The Thunder have been nothing if not a team in transition all season. I’m not sure what version we are on but change has been constant. First we had a coaching change after game 13. During P.J.’s little sip of water with the Thunder this season the team was absolutely anemic on offense (92.5 offensive rating) and a bit above average defensively, using a lot of gimmicky zone defense (105.7 defensive rating). The offense was beyond terrible, running and gunning but inefficient and only scoring more than 90 points 4 times in those thirteen games, and only going over 100 once. Blowouts were the norm. I guess that was Thunder version 1.0.
Next came version 2.0 with Scotty Brooks in charge. The offense immediately took a huge jump in efficiency. Spacing was improved and the team began to attack the basket and get a bit slower and more deliberate. The defense meanwhile was completely destructed. The zone defense was sent to the shelf, double teaming was rare, and man to man was the order of the day. The results were pretty spotty. In Brooks’ first dozen or so games the defense performed terribly, but it was sort of overshadowed by so much offensive improvement. The team began to get blown out a lot less frequently.
Brooks also was tweaking the lineup. Out of the rotation were Johan Petro, Chris Wilcox and Damien Wilkins. Durant went to the small forward position, Green the starter at the 3, and Collison manned the post. Desmond Mason finally solidified himself as our best defensive two, and Westbrook moved in as the starting 1. Things began to gel.
The team lit fire around the coming of the New Year and began to play .500 ball, which is saying something when you start the season 3-29. The team also plucked Nenad Krstic from Euro purgatory and began working him in. Brooks brought in assistant Ron Adams to help with defense.
Desmond Mason went down in late January, but the team kept up it’s winning ways for the most part by playing above average offense and just enough defense. Kyle Weaver stepped in and the team adjusted.
Late in February and early in March found the Thunder without Kevin Durant and Jeff Green for a series of games due to injuries. Even the most optimistic Thunder fans probably thought that we would be fodder for every team in the league, but you know the story: The Thunder won 5/7 games without Durant and Green led by stingy team defense and crazy individual defense from Thabo Sefolosha picked up from Chicago on a trade deadline deal.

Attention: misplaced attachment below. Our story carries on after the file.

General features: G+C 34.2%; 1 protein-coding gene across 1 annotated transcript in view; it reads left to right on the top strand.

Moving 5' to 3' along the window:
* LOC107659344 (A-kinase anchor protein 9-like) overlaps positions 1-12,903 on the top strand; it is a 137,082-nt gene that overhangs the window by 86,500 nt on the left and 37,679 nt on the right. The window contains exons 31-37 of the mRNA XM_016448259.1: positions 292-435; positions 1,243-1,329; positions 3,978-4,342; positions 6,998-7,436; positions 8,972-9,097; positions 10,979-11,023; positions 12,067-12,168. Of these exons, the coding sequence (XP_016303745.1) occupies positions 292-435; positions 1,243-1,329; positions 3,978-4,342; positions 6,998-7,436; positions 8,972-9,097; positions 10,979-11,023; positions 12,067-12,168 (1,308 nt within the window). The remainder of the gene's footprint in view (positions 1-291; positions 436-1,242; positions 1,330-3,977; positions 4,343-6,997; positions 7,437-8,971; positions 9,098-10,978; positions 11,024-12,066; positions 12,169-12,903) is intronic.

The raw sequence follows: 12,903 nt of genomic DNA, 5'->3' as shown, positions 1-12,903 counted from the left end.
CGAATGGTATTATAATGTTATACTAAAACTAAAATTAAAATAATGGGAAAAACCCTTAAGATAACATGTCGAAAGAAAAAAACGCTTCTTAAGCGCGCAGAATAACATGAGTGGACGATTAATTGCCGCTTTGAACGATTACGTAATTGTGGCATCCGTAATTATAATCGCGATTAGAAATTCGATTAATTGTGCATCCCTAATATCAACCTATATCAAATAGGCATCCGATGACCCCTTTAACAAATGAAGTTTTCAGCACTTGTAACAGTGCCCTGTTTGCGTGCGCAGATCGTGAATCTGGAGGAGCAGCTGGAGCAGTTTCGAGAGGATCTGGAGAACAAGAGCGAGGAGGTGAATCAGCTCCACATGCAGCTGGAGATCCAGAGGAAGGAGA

During that stretch of games without Durant (and some which Green missed) the offense was a bit below average, but not horribly so, but again, the defense was otherworldly by Thunder standards.
But now that Green and Durant are back in the fold, the defense has actually held up comparatively well with the defense played without them, but the offense has disappeared. Everyone including me was probably expecting the defense to stink and the offense to catch fire with Green and Durant, but just the opposite has happened.
I’ve been keeping a running tally of offensive efficiency and defensive efficiency (points scored and allowed per 100 possessions) by the Thunder all season. I ran the numbers after last night’s game with Utah and the numbers validated what I thought I was seeing: the offense has been missing with Durant and Green in the lineup.
Here is the breakdown of the efficiency numbers for the season, broken down into four game blocks and separated from the first thirteen games coached by P.J..
As you can see, the differential between offense and defense has steadily improved under Brooks. Where the differential is closest, or positive you see it reflected in the win/loss column.
I think it’s fair to say that the lineup of Westbrook, Thabo, Durant, Green and Krtic is struggling to find it’s mojo. My first reaction is that perhaps Thabo isn’t gelling with the other four the way Desmond Mason and Kyle Weaver did. Thabo has the third highest individual offensive rating on the team (109) just behind Durant and Collison, and the team lead in defensive rating (104). His offense and defense both outshine Weaver’s and Mason’s, yet for whatever reason, the team is struggling with this new lineup. I have my opinions about why this may be, but I am going to wait a bit more than the four games so far and see they validate themselves.